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CHARCOAL BOYS by Roger Mello


by Roger Mello ; illustrated by Roger Mello ; translated by Daniel Hahn

Pub Date: Oct. 8th, 2019
ISBN: 978-1-939810-19-9
Publisher: Elsewhere Editions

The lives of a hornet and a boy unexpectedly intertwine in this vividly illustrated, unusual glimpse of child labor at a coal yard.

Translated into English from its original Portuguese by Hahn, Brazilian Hans Christian Andersen Award–winning author/illustrator Mello’s enigmatic text addresses the humanitarian and environmental stakes of charcoal production. A primarily black-and-white color palette sets a somber tone, while die-cut pages shaped to resemble tongues of orange, pink, and red flame echo the collaged endpapers evoking clusters of embers and ashes. Told in distinct, titled fragments from the hornet’s perspective, the sometimes frustratingly abstruse text offers readers just enough visual and verbal information to construct meaning. The hornet, who guards a larva in its mud nest on a charcoal mound, addresses readers in deceptively plain language peppered with descriptive words and repeated phrases. Skin color is mentioned only in reference to an albino boy, depicted with bright white skin, who struggles to hide from the labor inspectors among the charcoal while the first boy, depicted with dark skin does not. The only named character is the albino boy, whom the hornet christens, unoriginally and somewhat insensitively, “Albi.” The book’s format and Mello’s professional background suggest children are its intended audience, but it’s difficult to envision any child engaging with this book without adult scaffolding. The text is more poetic than informational, and it does not include references for further reading. Still, for those readers who wrestle with it, it’s an unforgettable experience.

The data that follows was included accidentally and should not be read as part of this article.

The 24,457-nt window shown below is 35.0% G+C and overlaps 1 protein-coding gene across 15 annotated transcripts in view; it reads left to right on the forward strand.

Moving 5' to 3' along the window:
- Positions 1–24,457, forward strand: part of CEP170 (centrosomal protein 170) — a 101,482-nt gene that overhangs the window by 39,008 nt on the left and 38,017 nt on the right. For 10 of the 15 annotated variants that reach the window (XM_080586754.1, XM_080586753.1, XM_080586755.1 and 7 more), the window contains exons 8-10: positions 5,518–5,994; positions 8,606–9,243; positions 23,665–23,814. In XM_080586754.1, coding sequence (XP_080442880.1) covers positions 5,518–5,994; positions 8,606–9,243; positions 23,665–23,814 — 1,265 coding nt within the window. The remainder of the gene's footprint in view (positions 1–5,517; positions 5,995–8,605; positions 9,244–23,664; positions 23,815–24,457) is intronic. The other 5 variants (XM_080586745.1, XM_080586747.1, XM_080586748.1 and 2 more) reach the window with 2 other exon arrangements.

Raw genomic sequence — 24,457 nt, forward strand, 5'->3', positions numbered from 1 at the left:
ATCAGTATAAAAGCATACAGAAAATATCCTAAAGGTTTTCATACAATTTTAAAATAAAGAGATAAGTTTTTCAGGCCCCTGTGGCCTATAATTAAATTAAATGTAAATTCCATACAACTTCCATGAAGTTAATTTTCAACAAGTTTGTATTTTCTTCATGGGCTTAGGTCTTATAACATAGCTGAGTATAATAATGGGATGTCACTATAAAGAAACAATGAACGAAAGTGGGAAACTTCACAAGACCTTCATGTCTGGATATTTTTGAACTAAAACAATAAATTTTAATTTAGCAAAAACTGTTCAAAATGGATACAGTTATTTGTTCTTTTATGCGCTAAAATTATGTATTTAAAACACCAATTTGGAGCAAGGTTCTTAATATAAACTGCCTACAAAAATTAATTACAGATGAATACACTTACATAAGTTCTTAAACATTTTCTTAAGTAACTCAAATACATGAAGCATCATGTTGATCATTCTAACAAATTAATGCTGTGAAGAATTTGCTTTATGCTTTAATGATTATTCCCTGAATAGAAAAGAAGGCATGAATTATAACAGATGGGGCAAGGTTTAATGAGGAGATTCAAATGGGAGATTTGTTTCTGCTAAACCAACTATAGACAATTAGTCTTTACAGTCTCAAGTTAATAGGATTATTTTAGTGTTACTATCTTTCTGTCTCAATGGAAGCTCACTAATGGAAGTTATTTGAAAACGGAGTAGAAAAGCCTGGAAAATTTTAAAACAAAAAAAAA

An ambiguous ending makes this book truly haunting—and vital.

(Picture book. 8-12)